So many times after I read a good book, I wish I could sit down with the author and drill them with questions. Well, I had the privilege to this with Lisa Burstein after reading her YA book, Dear Cassie. I met Lisa at Wordstock Book Festival in Portland this fall, when we spoke on a panel together about realistic fiction while she was promoting her debut novel, Pretty Amy.
I was lucky to get a sneak peek at her second novel, Dear Cassie, due out March 5th. I highly recommend this book to teenagers, teachers, librarians, even adults. It’s a great mix of angst, humor, and sexual tension and will open up many interesting topics for discussion. Lisa has a gift for being brutally honest with her writing.
What is this book about? Imagine something like The Breakfast Club released in wilderness camp and you get the idea. For a full synopsis, check out Lisa’s website.
Here is my interview with Lisa about her upcoming spring release. Links to find out more about Lisa Burstein and her books are posted below.
1. If you could go back and give your teenage self some words of advice, what would you say?
He probably doesn’t really love you. Horrible I know, but I can’t tell you how many boys fooled me into thinking they really cared about me and got me to do things I wasn’t necessarily comfortable with as a result. Also I would say, there will come a day when you are happy with who you are even if you can’t see it now.
2. I was tempted to do a character interview with Cassie, because she is ridiculously funny. She has so many great one liners. Where do you come up with these? Is Cassie based off of anyone you know?
She is a hyperbolic version of me. Through her I can say all the snarky things I think ;). I have always been a funny person, if I didn’t have stage fright I might have become a comedian.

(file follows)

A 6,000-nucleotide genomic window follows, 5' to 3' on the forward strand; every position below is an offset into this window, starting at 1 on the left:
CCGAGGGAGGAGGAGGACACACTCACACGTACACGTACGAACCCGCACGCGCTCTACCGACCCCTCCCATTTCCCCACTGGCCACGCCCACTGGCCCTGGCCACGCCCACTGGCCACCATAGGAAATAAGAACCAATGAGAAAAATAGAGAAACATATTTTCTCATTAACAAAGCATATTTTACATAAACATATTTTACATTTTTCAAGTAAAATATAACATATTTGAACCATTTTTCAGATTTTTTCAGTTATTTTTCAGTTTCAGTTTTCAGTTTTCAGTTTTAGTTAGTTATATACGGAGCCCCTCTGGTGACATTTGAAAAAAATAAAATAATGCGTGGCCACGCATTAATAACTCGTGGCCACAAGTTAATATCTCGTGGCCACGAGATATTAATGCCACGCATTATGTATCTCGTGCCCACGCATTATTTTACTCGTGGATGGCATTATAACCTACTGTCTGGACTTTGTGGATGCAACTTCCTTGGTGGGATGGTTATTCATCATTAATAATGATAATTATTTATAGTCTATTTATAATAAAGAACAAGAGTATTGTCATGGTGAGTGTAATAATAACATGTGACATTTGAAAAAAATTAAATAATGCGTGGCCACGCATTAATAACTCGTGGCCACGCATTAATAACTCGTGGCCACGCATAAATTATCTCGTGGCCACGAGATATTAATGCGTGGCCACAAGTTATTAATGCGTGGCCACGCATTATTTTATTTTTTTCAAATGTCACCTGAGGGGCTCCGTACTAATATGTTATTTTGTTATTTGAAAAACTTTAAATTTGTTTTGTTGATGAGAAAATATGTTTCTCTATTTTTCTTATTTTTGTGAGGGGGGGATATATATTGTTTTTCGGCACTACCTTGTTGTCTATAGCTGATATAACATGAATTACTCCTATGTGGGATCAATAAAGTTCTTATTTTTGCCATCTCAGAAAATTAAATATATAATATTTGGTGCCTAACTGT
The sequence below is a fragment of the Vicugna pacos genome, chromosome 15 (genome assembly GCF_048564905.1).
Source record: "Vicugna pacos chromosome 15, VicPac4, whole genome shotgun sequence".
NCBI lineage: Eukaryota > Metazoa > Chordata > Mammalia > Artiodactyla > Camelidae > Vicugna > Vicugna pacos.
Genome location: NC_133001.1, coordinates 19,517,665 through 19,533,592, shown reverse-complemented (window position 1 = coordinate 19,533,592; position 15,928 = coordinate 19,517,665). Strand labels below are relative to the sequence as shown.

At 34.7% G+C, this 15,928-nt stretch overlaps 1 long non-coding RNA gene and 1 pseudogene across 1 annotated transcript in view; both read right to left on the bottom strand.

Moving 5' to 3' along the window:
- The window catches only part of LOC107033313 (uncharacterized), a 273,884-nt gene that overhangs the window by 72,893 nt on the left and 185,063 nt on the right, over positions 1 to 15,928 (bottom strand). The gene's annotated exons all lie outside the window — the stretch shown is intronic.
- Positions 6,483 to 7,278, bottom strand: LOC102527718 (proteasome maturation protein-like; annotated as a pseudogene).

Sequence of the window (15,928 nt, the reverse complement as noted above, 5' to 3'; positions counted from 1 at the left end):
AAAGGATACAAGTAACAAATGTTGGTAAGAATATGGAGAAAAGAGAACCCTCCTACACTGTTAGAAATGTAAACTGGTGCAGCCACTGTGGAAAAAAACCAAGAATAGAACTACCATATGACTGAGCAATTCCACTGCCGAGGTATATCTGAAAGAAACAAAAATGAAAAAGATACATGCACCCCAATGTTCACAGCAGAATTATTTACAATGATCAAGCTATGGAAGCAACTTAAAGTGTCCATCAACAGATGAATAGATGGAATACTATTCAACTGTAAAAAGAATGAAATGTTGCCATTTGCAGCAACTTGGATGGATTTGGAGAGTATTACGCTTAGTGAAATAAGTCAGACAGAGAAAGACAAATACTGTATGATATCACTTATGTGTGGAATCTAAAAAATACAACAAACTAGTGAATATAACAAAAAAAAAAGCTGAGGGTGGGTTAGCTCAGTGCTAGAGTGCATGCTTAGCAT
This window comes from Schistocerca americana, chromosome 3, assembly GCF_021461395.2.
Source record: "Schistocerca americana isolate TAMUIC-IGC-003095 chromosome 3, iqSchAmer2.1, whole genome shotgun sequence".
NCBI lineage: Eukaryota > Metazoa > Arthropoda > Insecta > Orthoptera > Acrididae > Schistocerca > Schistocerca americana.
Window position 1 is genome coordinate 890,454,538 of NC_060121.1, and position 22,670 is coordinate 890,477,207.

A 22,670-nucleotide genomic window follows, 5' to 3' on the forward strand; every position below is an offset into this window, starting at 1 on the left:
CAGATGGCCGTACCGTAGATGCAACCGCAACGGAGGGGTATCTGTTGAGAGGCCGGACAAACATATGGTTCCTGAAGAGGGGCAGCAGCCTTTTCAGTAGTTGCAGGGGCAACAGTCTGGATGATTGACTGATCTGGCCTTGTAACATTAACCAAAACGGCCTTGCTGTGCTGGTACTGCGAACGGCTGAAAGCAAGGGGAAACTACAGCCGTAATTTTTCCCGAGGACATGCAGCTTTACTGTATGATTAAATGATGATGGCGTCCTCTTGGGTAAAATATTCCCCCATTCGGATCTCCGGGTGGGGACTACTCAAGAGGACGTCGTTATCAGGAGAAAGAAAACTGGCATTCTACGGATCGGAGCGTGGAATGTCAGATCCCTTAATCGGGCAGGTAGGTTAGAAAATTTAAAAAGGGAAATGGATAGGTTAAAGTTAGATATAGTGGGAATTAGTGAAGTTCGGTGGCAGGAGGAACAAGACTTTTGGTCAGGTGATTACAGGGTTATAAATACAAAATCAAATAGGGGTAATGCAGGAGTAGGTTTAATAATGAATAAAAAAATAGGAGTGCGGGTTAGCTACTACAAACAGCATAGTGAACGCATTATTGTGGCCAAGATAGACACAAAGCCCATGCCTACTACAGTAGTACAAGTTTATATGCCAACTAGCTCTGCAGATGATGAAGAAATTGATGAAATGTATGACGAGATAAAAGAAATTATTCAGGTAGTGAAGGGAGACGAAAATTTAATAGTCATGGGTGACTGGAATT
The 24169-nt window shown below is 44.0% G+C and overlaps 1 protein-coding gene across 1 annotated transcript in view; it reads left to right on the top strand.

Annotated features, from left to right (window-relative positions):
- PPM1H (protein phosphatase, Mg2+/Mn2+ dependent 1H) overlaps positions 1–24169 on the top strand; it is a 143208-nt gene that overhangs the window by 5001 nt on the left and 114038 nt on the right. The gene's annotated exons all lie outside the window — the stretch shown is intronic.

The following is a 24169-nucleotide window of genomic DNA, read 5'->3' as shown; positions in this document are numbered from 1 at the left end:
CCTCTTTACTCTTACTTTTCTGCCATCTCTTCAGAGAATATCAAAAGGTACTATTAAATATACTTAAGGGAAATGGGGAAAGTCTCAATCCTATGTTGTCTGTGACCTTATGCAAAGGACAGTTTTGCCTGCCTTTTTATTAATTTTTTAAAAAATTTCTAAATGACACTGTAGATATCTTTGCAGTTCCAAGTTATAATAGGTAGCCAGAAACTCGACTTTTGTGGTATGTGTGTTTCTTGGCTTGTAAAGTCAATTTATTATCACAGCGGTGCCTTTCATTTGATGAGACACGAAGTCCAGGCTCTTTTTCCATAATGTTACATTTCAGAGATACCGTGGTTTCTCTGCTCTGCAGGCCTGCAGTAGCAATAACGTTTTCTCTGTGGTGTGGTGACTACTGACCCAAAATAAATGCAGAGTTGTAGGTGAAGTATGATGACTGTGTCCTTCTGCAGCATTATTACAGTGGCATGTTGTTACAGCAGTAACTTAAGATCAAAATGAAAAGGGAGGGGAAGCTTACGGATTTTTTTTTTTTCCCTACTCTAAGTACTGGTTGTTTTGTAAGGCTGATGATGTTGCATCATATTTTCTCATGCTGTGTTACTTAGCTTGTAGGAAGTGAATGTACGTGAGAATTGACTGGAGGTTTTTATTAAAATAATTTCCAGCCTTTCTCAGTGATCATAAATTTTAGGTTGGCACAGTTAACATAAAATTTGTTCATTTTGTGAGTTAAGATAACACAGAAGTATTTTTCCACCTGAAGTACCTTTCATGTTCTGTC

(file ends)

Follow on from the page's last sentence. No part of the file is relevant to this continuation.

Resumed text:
3. Although Cassie mocks her assessment journal, writing down her thoughts helps to clear her head. Do you journal about your own personal life? Is it something you recommend teenagers do?
I don’t journal, but I did in high school and if nothing else it made me feel like I wasn’t alone. I always had someone to “talk” to who would listen without judgment.
4. Your first book, Pretty Amy, faced censorship issues. Dear Cassie is well seasoned with the f-bomb. Do you ever worry about how readers will react? Do you feel like you push boundaries as a writer?
Certainly I think about readers, but Cassie as a character uses swear words as a defense mechanism and it would have been wrong to censor her. In terms of pushing boundaries, it isn’t something I try to do, but I will say that I do my best to be truthful. I try to be completely real in my work. I think for some people that may push boundaries because the truth is a scary thing.
5. Color symbolism is used throughout this book, very emotionally at times. Can you discuss what inspired you to use this technique?
It wasn’t intentional. As I was drafting I saw the color RED come up a lot, so I thought maybe there’s something to this and the way Cassie feels about RED. I explored that in a scene and it was really powerful, so it made sense to play it up a bit. It seemed only natural that as Cassie started to heal and feel, that BLUE would be a color she would gravitate towards.
6. Ben, the male protagonist, is determined to not give up on Cassie. Is there someone who has been consistently encouraging in your life?
My parents for sure. Even when for YEARS when I was not being published they always “knew” I would be one day and they never hesitated to keep reminding me of that as I struggled.
7. This book tackles some challenging issues. I don’t want to give too much away here, but is any of it based on your own experiences? Were you sent to a camp like this (please say yes):
Not a camp like this, but when I was in high school I was sent to a Psychiatric Ward for teens for about a week. I was in a very messed up place in my life, running away, skipping school and my parents were at the end of what they felt they could do for me. I was livid at the time, but looking back I have come to understand they felt like they had no options. Certainly a lot of Cassie’s feelings about being at the camp come from my experiences from that week.
8. I’m always impressed when writers are willing to take risks in their writing, and touch on darker topics. Is there a scene or character in this book that you’re particularly proud of writing?
Troyer (the mute). She just came to me and I knew immediately she would be the perfect foil to Cassie because Cassie is someone who uses words to cover up her feelings. Troyer is someone who chooses to be silent. I am really proud at how well Troyer comes across as a character when she literally does not speak for 3/4 of the book.
So, there you have it! Now go out and get yourself a copy (available March 5th). And I’d also like to thank Lisa for taking the time to give me a behind-the-scenes look into this book.
For more information on Dear Cassie, and where you can purchase it, check out: http://www.lisaburstein.com/Books.html